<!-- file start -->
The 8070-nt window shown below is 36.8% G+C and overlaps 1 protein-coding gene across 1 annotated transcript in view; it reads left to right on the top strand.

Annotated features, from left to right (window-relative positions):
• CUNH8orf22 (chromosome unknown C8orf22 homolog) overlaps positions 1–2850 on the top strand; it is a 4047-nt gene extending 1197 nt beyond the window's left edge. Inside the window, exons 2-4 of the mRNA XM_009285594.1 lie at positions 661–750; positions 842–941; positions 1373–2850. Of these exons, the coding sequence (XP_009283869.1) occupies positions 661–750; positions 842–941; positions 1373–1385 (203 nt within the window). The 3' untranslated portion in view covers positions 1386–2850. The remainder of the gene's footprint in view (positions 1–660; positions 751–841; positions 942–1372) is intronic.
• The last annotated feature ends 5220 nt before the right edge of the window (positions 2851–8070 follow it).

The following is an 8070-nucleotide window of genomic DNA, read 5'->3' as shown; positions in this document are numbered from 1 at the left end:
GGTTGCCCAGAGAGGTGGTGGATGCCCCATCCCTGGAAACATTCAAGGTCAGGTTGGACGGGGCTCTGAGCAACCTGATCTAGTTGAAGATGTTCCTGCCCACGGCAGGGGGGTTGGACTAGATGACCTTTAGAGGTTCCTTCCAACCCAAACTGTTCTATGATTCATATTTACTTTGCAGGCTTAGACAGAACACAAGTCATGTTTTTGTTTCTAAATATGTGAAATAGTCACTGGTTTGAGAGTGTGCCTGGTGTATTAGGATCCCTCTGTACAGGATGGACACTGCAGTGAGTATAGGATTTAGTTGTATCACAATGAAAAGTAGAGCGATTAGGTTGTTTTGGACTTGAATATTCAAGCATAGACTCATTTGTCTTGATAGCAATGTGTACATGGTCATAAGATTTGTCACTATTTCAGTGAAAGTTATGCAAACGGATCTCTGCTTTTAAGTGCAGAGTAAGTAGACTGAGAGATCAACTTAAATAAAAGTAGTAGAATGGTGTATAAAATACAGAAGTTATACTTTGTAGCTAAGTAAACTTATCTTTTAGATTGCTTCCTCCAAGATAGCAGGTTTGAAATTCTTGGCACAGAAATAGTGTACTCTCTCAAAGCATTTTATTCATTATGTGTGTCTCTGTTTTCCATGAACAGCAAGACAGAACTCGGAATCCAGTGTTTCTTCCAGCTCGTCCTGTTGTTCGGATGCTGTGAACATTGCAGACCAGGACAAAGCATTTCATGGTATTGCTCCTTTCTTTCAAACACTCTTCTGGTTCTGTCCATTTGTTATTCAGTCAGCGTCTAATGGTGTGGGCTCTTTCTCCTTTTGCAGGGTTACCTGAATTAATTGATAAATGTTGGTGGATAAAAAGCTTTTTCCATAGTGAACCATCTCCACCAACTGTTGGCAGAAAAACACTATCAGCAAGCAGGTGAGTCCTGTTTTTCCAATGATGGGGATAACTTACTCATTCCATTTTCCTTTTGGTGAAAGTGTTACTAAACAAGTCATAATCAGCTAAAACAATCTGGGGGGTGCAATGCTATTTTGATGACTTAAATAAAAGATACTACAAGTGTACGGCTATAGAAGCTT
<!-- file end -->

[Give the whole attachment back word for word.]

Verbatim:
The 8070-nt window shown below is 36.8% G+C and overlaps 1 protein-coding gene across 1 annotated transcript in view; it reads left to right on the top strand.

Annotated features, from left to right (window-relative positions):
• CUNH8orf22 (chromosome unknown C8orf22 homolog) overlaps positions 1–2850 on the top strand; it is a 4047-nt gene extending 1197 nt beyond the window's left edge. Inside the window, exons 2-4 of the mRNA XM_009285594.1 lie at positions 661–750; positions 842–941; positions 1373–2850. Of these exons, the coding sequence (XP_009283869.1) occupies positions 661–750; positions 842–941; positions 1373–1385 (203 nt within the window). The 3' untranslated portion in view covers positions 1386–2850. The remainder of the gene's footprint in view (positions 1–660; positions 751–841; positions 942–1372) is intronic.
• The last annotated feature ends 5220 nt before the right edge of the window (positions 2851–8070 follow it).

The following is an 8070-nucleotide window of genomic DNA, read 5'->3' as shown; positions in this document are numbered from 1 at the left end:
GGTTGCCCAGAGAGGTGGTGGATGCCCCATCCCTGGAAACATTCAAGGTCAGGTTGGACGGGGCTCTGAGCAACCTGATCTAGTTGAAGATGTTCCTGCCCACGGCAGGGGGGTTGGACTAGATGACCTTTAGAGGTTCCTTCCAACCCAAACTGTTCTATGATTCATATTTACTTTGCAGGCTTAGACAGAACACAAGTCATGTTTTTGTTTCTAAATATGTGAAATAGTCACTGGTTTGAGAGTGTGCCTGGTGTATTAGGATCCCTCTGTACAGGATGGACACTGCAGTGAGTATAGGATTTAGTTGTATCACAATGAAAAGTAGAGCGATTAGGTTGTTTTGGACTTGAATATTCAAGCATAGACTCATTTGTCTTGATAGCAATGTGTACATGGTCATAAGATTTGTCACTATTTCAGTGAAAGTTATGCAAACGGATCTCTGCTTTTAAGTGCAGAGTAAGTAGACTGAGAGATCAACTTAAATAAAAGTAGTAGAATGGTGTATAAAATACAGAAGTTATACTTTGTAGCTAAGTAAACTTATCTTTTAGATTGCTTCCTCCAAGATAGCAGGTTTGAAATTCTTGGCACAGAAATAGTGTACTCTCTCAAAGCATTTTATTCATTATGTGTGTCTCTGTTTTCCATGAACAGCAAGACAGAACTCGGAATCCAGTGTTTCTTCCAGCTCGTCCTGTTGTTCGGATGCTGTGAACATTGCAGACCAGGACAAAGCATTTCATGGTATTGCTCCTTTCTTTCAAACACTCTTCTGGTTCTGTCCATTTGTTATTCAGTCAGCGTCTAATGGTGTGGGCTCTTTCTCCTTTTGCAGGGTTACCTGAATTAATTGATAAATGTTGGTGGATAAAAAGCTTTTTCCATAGTGAACCATCTCCACCAACTGTTGGCAGAAAAACACTATCAGCAAGCAGGTGAGTCCTGTTTTTCCAATGATGGGGATAACTTACTCATTCCATTTTCCTTTTGGTGAAAGTGTTACTAAACAAGTCATAATCAGCTAAAACAATCTGGGGGGTGCAATGCTATTTTGATGACTTAAATAAAAGATACTACAAGTGTACGGCTATAGAAGCTT